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Scientific Updates /

Eat Lancet’s Planetary Health Diets: Plant-based food as part of the solution

17 January 2017

The Alpro Foundation welcomes the EAT-Lancet report and its cutting-edge recommendations for a dietary pattern which supports human and planetary health.

The EAT Lancet Commission is co-chaired by Walter Willet and Johan Rockström and includes over 30 scientists. Their exhaustive review of the evidence has resulted in the EAT Lancet dietary plan which is predominantly based on high quality plant-based foods with less reliance on (but not omission of) meat and moderate dairy food intakes as most conducive to optimum health and environmental sustainability.

To achieve this, the report proposes changes in farming and food production processes, how healthier and more sustainable foods are marketed, priced and made more available and the importance of reducing food waste. The recommendations provide significant flexibility to allow for customisation to accommodate different nation’s nutritional, cultural and social demands.

EAT Lancet diet remains within the planetary boundaries critical for the planet’s sustainability

The EAT Lancet Commission quantified five of the nine diet-relevant planetary boundaries critical to prevent irreversible damage to the Earth’s eco-systems and aligned the Planet Health Diet to keep within these boundaries:

  • Climate change

  • Land-system change

  • Freshwater use

  • Biogeochemical flows – Nitrogen & Phosphorus use

  • Ocean acidification

We are already operating outside of the defined safe limits for several boundaries, including climate change, biodiversity, land-system change, and biogeochemical flows (particularly nitrogen and phosphorus).

A transformation to Planetary Health Diets from sustainable food systems is vital to reduce these environmental pressures.

What are Planetary Health Diets?

The EAT-Lancet commission concluded that it is possible to feed 10 billion people a nutritionally adequate diet within planetary boundaries by 2050. However, this can only be achieved through widespread, multisector, multilevel actions. These include:

  1. A substantial global shift towards Planetary Health Diets

  2. Large reductions in food waste across the food chain

  3. Widespread adoption of more sustainable food production practices

The Planetary Health Diets are defined by the EAT-Lancet commission as flexitarian diets, which are largely plant-based but can optionally include modest amounts of fish and dairy products and minimal amounts of meat.

What are the benefits of Planetary Health Diets?

A diet rich in plant-based foods and with fewer animal-derived foods confers both improved health and environmental benefits. One of the major findings in their calculations was that dietary changes from current predominantly animal-based diets towards Planetary Health Diets could prevent approximately 11 million deaths per year, which represent between 19% to 24% of total deaths among adults.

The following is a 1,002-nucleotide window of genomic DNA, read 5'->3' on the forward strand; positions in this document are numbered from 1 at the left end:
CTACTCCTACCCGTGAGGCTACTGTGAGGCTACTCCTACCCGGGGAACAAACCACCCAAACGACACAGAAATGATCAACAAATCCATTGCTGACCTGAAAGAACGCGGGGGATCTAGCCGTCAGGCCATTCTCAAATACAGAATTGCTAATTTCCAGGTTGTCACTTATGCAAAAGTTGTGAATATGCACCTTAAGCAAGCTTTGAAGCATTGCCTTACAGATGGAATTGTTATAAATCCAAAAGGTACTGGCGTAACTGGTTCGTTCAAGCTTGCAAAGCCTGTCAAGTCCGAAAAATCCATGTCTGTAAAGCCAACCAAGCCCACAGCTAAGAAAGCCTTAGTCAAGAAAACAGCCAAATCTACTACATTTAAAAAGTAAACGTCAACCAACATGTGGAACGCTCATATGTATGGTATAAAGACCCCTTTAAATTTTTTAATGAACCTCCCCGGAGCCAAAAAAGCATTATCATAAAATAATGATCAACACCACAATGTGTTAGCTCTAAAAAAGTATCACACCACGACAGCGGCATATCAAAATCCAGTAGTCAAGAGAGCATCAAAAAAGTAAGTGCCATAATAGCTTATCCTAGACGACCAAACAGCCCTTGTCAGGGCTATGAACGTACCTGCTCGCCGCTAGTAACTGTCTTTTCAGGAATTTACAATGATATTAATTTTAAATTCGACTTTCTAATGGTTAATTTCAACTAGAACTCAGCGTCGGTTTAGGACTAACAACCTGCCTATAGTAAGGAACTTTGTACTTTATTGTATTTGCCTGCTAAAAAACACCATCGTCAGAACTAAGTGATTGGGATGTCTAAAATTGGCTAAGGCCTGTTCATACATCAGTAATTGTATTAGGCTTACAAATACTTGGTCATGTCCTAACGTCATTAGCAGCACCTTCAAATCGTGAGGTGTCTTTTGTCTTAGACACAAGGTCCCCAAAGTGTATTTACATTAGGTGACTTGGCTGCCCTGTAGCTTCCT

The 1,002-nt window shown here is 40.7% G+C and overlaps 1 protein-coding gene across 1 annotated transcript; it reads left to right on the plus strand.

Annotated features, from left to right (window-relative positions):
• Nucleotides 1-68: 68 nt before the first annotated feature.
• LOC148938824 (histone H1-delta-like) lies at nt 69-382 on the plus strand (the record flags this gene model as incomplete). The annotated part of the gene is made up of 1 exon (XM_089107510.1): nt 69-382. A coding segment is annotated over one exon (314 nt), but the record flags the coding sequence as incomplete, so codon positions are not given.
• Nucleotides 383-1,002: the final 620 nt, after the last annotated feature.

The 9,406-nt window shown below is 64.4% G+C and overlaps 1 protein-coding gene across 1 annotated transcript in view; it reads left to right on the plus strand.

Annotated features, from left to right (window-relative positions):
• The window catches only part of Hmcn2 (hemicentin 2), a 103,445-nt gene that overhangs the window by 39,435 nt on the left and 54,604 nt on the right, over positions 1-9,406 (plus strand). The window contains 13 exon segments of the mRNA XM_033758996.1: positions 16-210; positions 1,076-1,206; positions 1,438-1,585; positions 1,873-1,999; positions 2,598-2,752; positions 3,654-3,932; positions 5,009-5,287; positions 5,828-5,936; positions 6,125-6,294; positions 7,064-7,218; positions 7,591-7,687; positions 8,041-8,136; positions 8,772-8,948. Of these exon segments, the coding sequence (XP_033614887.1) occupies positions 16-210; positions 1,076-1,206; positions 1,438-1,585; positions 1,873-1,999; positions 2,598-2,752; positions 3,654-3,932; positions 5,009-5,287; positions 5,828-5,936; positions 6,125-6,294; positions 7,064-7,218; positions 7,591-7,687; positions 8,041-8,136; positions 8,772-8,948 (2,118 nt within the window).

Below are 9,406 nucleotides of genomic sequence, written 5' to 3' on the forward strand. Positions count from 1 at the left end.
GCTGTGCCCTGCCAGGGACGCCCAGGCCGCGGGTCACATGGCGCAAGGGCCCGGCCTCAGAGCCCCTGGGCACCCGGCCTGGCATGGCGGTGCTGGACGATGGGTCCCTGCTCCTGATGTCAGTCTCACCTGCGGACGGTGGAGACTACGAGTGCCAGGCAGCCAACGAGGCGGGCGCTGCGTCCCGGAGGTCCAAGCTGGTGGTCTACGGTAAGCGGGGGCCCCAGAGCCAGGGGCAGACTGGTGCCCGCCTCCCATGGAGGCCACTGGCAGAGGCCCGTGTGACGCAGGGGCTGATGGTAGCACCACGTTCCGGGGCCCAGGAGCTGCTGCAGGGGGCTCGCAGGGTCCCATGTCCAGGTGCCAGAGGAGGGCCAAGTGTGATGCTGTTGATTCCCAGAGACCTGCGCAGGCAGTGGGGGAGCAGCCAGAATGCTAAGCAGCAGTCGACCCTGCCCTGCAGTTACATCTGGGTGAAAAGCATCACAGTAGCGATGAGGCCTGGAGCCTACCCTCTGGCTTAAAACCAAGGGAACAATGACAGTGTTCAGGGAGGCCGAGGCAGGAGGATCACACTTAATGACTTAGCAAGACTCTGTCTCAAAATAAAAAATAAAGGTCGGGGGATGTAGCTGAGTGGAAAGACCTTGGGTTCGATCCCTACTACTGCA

How do current diets need to change?

Transition to these healthy dietary patterns by 2050 will require substantial global dietary shifts with a drastic increase of global consumption of fruits, vegetables, nuts and legumes.

The EAT Lancet’s protein food recommendations prioritise legumes and nuts which account for 60% of this food group whilst meat accounts for 20% and fish for 14%. An average daily 500g of fruit and vegetables is recommended and wholegrains are recommended to similar levels as most food-based dietary guidelines. Plant fats are prioritised over animal fats.

A more recent publication by the EAT Lancet Commission highlighted the significant shift that will be needed in dietary patterns globally. The Commission reviewed adherence to 85 existing national food-based dietary guidelines (FBDG). Eight consistent measurable recommendations across all 85 FBDG were identified and compared to population intakes.

Shockingly, 24 nations failed to meet any of the eight recommendations whilst most adhered to no more than half the recommendations. The authors also highlighted that although achieving FBDG would go some way to mitigating environmental and health burdens, more stringent dietary shifts would be needed to be in line with the Planetary Health Diet to ensure dietary patterns fall within the planetary boundaries.

Conclusion

A synergistic combination of substantial shifts towards flexitarian plant-based dietary patterns, large reductions in food losses and waste, and major improvements in food production practices will be needed to feed 10 billion people within the planetary boundaries by 2050.

In line with the recommendations of the EAT-Lancet report, at Alpro Foundation we believe in a transition to a more-plant based diet whilst respecting the planetary boundaries.

Read more about the EAT Lancet Planet Health Diet

Find out more about the EAT Lancet commission

References

  1. Willett W, Rockstrom J, Loken B et al. Food in the Anthropocene: the EAT-Lancet Commission on healthy diets from sustainable food systems. Lancet 2019;10-6736. https://doi.org/10.1016/S0140-6736(18)31788-4. https://www.thelancet.com/journals/lancet/article/PIIS0140-6736(18)31788-4/fulltext
  2. Springmann M, Spajic L, Clark MA et al. The healthiness and sustainability of national and global food based dietary guidelines: modelling study. BMJ 2020;370:m2322. https://www.bmj.com/content/370/bmj.m2322

Alpro Foundation report

Sustainable diets for better human and planetary health

Event

Webinar with Dr Fabrice De Clerk from the EAT Lancet Commission. Sustainable healthy eating: what does this really look like

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